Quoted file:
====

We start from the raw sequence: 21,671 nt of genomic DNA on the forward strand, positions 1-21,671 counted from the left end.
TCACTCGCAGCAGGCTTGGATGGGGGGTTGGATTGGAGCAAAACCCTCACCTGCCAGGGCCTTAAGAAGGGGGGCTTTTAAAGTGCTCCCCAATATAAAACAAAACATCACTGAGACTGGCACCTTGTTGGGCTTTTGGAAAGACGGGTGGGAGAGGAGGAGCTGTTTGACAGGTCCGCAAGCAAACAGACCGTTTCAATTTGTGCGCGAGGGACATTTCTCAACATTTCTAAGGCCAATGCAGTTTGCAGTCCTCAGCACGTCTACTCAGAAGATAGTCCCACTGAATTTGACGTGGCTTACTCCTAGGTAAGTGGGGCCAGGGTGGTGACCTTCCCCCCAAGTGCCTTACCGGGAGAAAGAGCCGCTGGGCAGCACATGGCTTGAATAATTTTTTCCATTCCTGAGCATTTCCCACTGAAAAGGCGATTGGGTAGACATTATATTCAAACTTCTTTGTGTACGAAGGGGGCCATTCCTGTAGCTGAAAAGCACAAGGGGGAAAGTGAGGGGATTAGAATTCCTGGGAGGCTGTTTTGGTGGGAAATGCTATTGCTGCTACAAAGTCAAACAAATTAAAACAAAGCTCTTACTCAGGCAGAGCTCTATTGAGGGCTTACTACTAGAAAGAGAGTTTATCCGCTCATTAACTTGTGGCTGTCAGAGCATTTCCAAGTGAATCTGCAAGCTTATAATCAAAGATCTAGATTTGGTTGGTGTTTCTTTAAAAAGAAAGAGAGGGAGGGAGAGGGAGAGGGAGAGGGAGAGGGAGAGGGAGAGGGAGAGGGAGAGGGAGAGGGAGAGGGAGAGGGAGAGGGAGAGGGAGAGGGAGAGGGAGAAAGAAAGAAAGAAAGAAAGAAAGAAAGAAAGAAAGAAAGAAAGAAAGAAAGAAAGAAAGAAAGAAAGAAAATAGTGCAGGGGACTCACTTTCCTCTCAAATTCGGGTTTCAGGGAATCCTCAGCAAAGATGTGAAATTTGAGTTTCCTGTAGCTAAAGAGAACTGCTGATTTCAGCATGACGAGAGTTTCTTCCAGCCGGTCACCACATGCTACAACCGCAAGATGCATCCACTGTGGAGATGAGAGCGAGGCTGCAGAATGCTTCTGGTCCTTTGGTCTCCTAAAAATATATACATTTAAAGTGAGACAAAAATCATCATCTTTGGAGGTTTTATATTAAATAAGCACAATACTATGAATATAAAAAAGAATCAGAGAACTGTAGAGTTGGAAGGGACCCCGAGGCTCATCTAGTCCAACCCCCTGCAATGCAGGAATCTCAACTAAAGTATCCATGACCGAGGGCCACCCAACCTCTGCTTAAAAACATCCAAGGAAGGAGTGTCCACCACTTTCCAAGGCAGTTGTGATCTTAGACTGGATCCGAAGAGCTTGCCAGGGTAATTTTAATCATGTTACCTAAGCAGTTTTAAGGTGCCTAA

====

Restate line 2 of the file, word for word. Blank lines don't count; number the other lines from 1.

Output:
TCACTCGCAGCAGGCTTGGATGGGGGGTTGGATTGGAGCAAAACCCTCACCTGCCAGGGCCTTAAGAAGGGGGGCTTTTAAAGTGCTCCCCAATATAAAACAAAACATCACTGAGACTGGCACCTTGTTGGGCTTTTGGAAAGACGGGTGGGAGAGGAGGAGCTGTTTGACAGGTCCGCAAGCAAACAGACCGTTTCAATTTGTGCGCGAGGGACATTTCTCAACATTTCTAAGGCCAATGCAGTTTGCAGTCCTCAGCACGTCTACTCAGAAGATAGTCCCACTGAATTTGACGTGGCTTACTCCTAGGTAAGTGGGGCCAGGGTGGTGACCTTCCCCCCAAGTGCCTTACCGGGAGAAAGAGCCGCTGGGCAGCACATGGCTTGAATAATTTTTTCCATTCCTGAGCATTTCCCACTGAAAAGGCGATTGGGTAGACATTATATTCAAACTTCTTTGTGTACGAAGGGGGCCATTCCTGTAGCTGAAAAGCACAAGGGGGAAAGTGAGGGGATTAGAATTCCTGGGAGGCTGTTTTGGTGGGAAATGCTATTGCTGCTACAAAGTCAAACAAATTAAAACAAAGCTCTTACTCAGGCAGAGCTCTATTGAGGGCTTACTACTAGAAAGAGAGTTTATCCGCTCATTAACTTGTGGCTGTCAGAGCATTTCCAAGTGAATCTGCAAGCTTATAATCAAAGATCTAGATTTGGTTGGTGTTTCTTTAAAAAGAAAGAGAGGGAGGGAGAGGGAGAGGGAGAGGGAGAGGGAGAGGGAGAGGGAGAGGGAGAGGGAGAGGGAGAGGGAGAGGGAGAGGGAGAGGGAGAGGGAGAGGGAGAAAGAAAGAAAGAAAGAAAGAAAGAAAGAAAGAAAGAAAGAAAGAAAGAAAGAAAGAAAGAAAGAAAGAAAATAGTGCAGGGGACTCACTTTCCTCTCAAATTCGGGTTTCAGGGAATCCTCAGCAAAGATGTGAAATTTGAGTTTCCTGTAGCTAAAGAGAACTGCTGATTTCAGCATGACGAGAGTTTCTTCCAGCCGGTCACCACATGCTACAACCGCAAGATGCATCCACTGTGGAGATGAGAGCGAGGCTGCAGAATGCTTCTGGTCCTTTGGTCTCCTAAAAATATATACATTTAAAGTGAGACAAAAATCATCATCTTTGGAGGTTTTATATTAAATAAGCACAATACTATGAATATAAAAAAGAATCAGAGAACTGTAGAGTTGGAAGGGACCCCGAGGCTCATCTAGTCCAACCCCCTGCAATGCAGGAATCTCAACTAAAGTATCCATGACCGAGGGCCACCCAACCTCTGCTTAAAAACATCCAAGGAAGGAGTGTCCACCACTTTCCAAGGCAGTTGTGATCTTAGACTGGATCCGAAGAGCTTGCCAGGGTAATTTTAATCATGTTACCTAAGCAGTTTTAAGGTGCCTAA